A new day, a new thing

My goal to learn something new every day

Day 6: Just what is this sign?

Since starting this blog almost a week ago, I’ve constantly been on the lookout for new things to learn about. So today’s post is about something I’ve probably seen every day for the last 7 years. It appears on the side of buildings, at subway station entrances and even at the top of the ramp to the parking lot in my apartment complex. I’d never given it much thought until today, it was just part of the landscape.

I’m talking about a red sign with a white circle that has what appears to be a house with three different coloured roofs.


To me, it kind of looks like the sign you might see on the outside of a hotel or restaurant to show that it is part of some sort of tourist association.

As it turns out, the Korean writing at the bottom of the sign (대피소 Daepiso) translates into shelter. A quick Google search of the Korean term brought up this Korean website. A brief description on the site says (with translation courtesy of Google translate):

비상시에 대피할 수 있도록 만들어 놓은 곳.

Where had made to evacuate in an emergency.

And a little further down the page this:

적의 무력침공이나 자연재난으로부터 국민의 생명과 재산을 지키기 위해 구성된 일련의 조직적인 민간 방위 활동.

Enemy armed invasion or a series of organized civil defense activities configured to protect the lives and property of citizens from natural disasters

So the sign designates a shelter that is meant to be used during an invasion, civil defense drill* or natural disaster. As the Western media are always quick to point out whenever North Korea threatens to do something, the Korean war ended with an armistice agreement and not a peace treaty, which means the two Koreas are still technically at war.

While most Koreans generally ignore the rhetoric coming from the North, there have been a couple of incidents in the time that I’ve been here, including the shelling of Yeonpyeong Island on November 23 2010. It is around this time that a few articles popped up on the internet about these shelters.

According to this one on freerepublic.com, there are around 25,000 such shelters across South Korea. And this article from NDTV.com says that people should be able to reach a shelter within 5 minutes.

The National Emergency Management Agency of Korea has even made an app called ‘for foreigners Emergency Ready App’, which you can read more about in this pdf. The app allows users to search for the nearest shelter, and call 119 (the Korean emergency number) ‘without delay’, although I imagine that dialling 119 would be quicker than starting up the app and navigating to the call button.

While I don’t expect the North to ever do anything, at least I’ll know where to go now 😉 Although I’m not sure how safe the underground parking lot where I live would be, it’s barely one floor below ground and totally open at the entrance.


*Civil defense drills happen 8 times a year, and are when all traffic is supposed to stop, and people are supposed to stay inside until the end of the drill.

6 comments on “Day 6: Just what is this sign?

  1. Anthony Ash
    January 7, 2015

    Are the drills so they can practise in case of an attack from the north?


    • David Harbinson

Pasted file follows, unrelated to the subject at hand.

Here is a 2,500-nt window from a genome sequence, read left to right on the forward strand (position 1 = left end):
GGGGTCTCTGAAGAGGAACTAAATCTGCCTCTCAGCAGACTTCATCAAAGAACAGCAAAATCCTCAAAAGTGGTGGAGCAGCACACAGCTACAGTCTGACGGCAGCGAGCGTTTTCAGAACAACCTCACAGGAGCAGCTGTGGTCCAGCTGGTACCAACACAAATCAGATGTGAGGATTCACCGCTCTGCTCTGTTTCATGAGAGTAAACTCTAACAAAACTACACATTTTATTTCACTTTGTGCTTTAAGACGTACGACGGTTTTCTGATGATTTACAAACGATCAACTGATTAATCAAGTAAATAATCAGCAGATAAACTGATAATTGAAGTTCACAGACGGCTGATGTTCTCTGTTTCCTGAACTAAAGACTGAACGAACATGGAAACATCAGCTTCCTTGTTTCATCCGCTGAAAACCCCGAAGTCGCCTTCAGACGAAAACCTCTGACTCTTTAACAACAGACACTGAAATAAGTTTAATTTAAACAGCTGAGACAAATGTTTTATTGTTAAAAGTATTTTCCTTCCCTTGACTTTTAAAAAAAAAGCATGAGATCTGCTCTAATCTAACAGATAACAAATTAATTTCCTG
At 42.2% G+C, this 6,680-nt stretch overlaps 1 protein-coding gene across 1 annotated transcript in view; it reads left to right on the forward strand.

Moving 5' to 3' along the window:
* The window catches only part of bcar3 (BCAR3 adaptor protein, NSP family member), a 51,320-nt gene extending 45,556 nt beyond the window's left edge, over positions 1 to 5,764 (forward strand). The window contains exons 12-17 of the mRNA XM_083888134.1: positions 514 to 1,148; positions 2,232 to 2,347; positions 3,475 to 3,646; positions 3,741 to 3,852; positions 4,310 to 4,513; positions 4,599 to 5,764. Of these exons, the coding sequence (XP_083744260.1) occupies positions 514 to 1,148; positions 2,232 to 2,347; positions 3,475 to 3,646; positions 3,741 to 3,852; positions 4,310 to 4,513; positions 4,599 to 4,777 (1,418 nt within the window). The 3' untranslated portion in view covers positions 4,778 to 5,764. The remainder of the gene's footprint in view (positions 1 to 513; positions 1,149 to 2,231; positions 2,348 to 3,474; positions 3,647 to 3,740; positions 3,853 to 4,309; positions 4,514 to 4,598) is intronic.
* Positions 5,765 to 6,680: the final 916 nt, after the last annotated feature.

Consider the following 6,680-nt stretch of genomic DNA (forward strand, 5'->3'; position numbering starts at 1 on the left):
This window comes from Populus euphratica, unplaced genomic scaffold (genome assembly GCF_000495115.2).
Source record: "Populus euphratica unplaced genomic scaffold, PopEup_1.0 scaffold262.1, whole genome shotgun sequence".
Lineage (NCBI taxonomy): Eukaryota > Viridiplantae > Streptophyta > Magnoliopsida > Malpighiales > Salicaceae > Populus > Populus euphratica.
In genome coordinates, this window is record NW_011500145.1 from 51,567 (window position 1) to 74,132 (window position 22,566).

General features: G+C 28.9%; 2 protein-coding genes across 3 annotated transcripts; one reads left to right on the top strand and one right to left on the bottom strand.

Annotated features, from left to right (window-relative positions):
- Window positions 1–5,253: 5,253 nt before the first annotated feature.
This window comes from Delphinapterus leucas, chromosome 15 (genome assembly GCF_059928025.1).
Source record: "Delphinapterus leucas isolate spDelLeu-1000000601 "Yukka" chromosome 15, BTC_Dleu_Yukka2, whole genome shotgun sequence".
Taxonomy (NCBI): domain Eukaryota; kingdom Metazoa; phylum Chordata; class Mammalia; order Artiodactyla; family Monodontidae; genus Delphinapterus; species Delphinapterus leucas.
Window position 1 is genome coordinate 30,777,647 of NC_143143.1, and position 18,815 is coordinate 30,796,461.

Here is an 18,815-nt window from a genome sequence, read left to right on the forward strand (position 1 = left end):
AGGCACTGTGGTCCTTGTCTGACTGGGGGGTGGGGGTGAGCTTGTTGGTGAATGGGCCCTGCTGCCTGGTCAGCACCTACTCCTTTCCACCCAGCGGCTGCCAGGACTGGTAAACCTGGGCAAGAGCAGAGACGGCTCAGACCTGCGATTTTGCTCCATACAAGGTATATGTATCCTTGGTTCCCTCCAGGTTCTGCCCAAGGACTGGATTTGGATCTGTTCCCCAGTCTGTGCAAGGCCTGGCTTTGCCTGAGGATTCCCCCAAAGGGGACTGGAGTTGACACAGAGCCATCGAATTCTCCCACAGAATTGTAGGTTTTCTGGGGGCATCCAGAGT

January 7, 2015

      Yes, that’s what they’re for. Sometimes they last 5 minutes, and other times longer, up to around 20 minutes. I’m often at work when they happen, and there’s a really loud siren that comes on over the loudspeaker that makes it impossible to teach.

      I’m not sure if traffic is supposed to stop completely every time, I’ve only seen it happen a handful of times. Just after the attack in 2010, they took it really seriously, but it seems to be a bit more relaxed again now. I’m in Daegu, which is quite far south so I don’t know what it’s like up in Seoul or nearer the North.


      • timothyhampson
        January 11, 2015

        This totally freaked me out, it happened in my second week here and no one told me there would be drills.


      • David Harbinson
        January 11, 2015

        I remember the first time I heard it too. I was in class and I said to the students: “should we do something?” and they just laughed and carried on like normal.

        Liked by 1 person

  2. livinglearning
    January 7, 2015

    Those signs are also at all the beaches along the coast in case of tsunami. I never noticed them in Daegu, but I guess they refer to shelter from all kinds of disaster. The signs usually lead toward big places to gather inland – like churches and such.


    • David Harbinson
      January 7, 2015

      Thanks Anne. Yeah from what I found there was a little bit of a reference to natural disasters, but not that much. So it’s good to know that it’s for all types of emergency. I found a few images of them above the entrances to subways on Google, and some of them even have the word ‘Shelter’ written in English, but I’m not sure I’ve seen the English in Daegu. I’ll have to keep a look out.

      I know that when I’ve been hiking in some of the mountains, they have signs to emergency shelters, but these are for people who become stranded on the mountains. I believe that these are also called 대피소, but I’m pretty sure the red sign is not used for these.

      Liked by 1 person

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This entry was posted on January 6, 2015 by in Korea and tagged , , , .


January 2015

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